Entertainment Weekly

Stay Connected

Subscribe

Advertise With Us

Learn More

Skip to content

Article

Jurors hear Jackson speak -- sort of

Jurors hear Jackson speak — sort of. In a movie shot by the singer’s videographer while Bashir was filming, the singer coos over his own kids, and Bashir praises Jackson’s parenting

Posted on

Michael Jackson may or may not testify on his own behalf during his trial, but jurors got to hear him speak Wednesday and Thursday when defense lawyers screened a video shot by Jackson’s videographer while Martin Bashir was making his Living With Michael Jackson documentary. On nearly three hours of videotape, according to reports by CNN and the Associated Press, Jackson discusses his love for his own children and the duplicity of adults. And while Bashir’s documentary portrayed in an unflattering light Jackson’s relationships with kids (his own children and the boy who would later accuse the singer of molestation), the tape showed Bashir praising Jackson’s parenting. ”Your relationship to your children is spectacular,” Bashir tells Jackson on the tape. ”It almost makes me weep.” It also showed Bashir telling Jackson the singer was ”looking so sexy.”

In the video, Jackson speaks of his own kids, saying, ”I’m crazy about them. I look in their eyes and I say I love you every day.” He also says, ”I haven’t been betrayed or deceived by children. Adults have let me down.”

David LeGrand, a former Jackson business attorney, testified Thursday that he advised Jackson to make the video central to the rebuttal program that aired on Fox shortly after ABC aired Bashir’s film. Under cross-examination, he acknowledged that he offered the future accuser and his family $25,000 to join Jackson as a party to a formal complaint filed in Britain (where Granada TV commissioned Bashir’s film) centering on Living With Michael Jackson‘s alleged violations of privacy, but the family turned him down. LeGrand also testified that he saw no evidence that the family was being held captive at Neverland, and that he in fact urged Jackson aides to disassociate the family from the entertainer because he saw them ”as a personal liability” to Jackson. Echoing earlier testimony by Jackson’s ex-wife Debbie Rowe, LeGrand said Jackson’s advisers were taking advantage of the pop star, and that when he confronted two of them over the seeming diversion of nearly a third of Jackson’s $3 million payment from Fox for the rebuttal show, he was fired. ”It seemed everybody wanted to benefit from Mr. Jackson in one way or the other,” LeGrand said.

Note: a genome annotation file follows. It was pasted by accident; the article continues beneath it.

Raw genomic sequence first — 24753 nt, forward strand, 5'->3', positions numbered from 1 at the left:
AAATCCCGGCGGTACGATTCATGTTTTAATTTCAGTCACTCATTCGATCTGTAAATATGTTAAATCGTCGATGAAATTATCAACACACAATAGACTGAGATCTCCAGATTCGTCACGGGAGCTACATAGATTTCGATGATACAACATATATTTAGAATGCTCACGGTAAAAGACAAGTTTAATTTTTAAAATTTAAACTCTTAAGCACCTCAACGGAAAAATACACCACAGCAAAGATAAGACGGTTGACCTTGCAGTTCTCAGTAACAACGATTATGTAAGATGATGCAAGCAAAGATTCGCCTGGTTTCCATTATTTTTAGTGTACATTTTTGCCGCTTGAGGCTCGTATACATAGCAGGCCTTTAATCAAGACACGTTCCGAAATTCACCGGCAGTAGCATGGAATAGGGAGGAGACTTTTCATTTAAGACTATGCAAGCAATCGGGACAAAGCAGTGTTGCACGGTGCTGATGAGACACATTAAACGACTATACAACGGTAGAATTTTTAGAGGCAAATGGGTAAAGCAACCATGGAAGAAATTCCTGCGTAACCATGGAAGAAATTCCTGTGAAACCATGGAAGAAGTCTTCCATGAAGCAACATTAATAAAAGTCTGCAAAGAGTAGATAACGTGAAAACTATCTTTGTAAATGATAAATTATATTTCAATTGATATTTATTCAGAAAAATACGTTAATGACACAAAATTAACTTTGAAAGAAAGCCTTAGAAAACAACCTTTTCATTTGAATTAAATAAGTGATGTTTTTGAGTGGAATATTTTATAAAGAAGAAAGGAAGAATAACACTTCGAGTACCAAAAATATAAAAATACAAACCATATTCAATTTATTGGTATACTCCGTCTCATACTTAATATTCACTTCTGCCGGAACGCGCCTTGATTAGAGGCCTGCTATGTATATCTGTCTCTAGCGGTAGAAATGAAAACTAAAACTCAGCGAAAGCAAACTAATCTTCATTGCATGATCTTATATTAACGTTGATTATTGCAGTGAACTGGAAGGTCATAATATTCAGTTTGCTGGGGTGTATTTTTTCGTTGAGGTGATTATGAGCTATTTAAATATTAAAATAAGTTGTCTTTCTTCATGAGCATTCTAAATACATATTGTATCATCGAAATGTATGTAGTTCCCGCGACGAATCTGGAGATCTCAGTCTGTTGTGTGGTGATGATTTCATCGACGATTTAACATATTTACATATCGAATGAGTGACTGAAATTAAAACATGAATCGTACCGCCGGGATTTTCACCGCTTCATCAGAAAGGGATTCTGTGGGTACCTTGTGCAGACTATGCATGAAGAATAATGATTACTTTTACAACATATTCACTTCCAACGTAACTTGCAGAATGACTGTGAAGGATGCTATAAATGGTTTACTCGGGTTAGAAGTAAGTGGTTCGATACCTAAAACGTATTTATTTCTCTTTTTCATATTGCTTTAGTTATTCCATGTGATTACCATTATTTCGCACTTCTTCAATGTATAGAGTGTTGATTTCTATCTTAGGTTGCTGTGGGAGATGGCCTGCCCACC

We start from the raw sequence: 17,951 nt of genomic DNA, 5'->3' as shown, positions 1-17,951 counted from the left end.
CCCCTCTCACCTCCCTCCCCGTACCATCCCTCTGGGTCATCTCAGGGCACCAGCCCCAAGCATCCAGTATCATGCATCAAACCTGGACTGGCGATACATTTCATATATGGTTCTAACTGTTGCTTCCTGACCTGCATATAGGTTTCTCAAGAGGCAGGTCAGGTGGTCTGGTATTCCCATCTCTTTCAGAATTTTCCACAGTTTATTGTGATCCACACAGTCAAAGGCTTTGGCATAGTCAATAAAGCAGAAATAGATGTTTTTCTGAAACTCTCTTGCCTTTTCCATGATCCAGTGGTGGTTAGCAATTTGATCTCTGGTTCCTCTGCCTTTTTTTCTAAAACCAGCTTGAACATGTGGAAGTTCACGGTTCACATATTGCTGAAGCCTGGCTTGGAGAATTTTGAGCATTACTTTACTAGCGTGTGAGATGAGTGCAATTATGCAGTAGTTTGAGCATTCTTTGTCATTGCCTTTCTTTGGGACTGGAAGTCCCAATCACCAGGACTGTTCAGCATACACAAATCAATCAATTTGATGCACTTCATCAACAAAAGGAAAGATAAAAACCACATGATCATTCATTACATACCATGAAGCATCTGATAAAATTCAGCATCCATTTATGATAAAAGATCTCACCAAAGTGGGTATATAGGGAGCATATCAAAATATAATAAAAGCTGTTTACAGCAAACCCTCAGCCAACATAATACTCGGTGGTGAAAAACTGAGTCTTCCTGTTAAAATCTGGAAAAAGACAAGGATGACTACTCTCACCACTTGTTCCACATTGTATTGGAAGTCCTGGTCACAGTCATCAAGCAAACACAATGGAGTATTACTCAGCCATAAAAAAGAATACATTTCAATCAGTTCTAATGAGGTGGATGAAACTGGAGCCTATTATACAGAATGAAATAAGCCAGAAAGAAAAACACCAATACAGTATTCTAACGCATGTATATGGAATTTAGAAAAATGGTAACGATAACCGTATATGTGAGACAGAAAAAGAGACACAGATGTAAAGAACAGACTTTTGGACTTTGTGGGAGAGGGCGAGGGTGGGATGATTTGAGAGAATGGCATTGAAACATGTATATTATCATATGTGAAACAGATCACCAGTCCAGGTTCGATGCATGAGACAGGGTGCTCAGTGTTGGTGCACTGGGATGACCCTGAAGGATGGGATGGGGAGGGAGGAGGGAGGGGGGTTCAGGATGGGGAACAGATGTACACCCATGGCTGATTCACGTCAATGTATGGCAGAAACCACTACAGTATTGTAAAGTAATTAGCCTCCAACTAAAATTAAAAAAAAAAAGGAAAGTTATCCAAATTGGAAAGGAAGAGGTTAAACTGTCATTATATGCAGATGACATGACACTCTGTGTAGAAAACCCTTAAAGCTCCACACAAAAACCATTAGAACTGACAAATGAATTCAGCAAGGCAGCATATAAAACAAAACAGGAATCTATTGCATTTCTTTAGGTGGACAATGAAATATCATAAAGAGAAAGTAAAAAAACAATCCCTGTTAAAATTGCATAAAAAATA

Even though the boy’s family turned down LeGrand’s offer, they did contact a lawyer to help them take legal action over the boy’s loss of privacy from his appearance in Bashir’s film, the mother testified earlier in the trial. That lawyer, Larry Feldman, allegedly met with CNN’s Larry King and publisher Michael Viner at a Beverly Hills deli and told them that he thought the woman was ”a flake,” that he didn’t believe the boy, and that he thought the family was only out to get money, according to a defense memo the court released on Wednesday. The defense is fighting a motion by prosecutors to have Viner barred from testifying, on the grounds that his assertions are hearsay. Feldman has testified that he never met Viner or made those comments, though he recalled eating with King at the deli. King has also been subpoenaed to testify for the defense.

Comments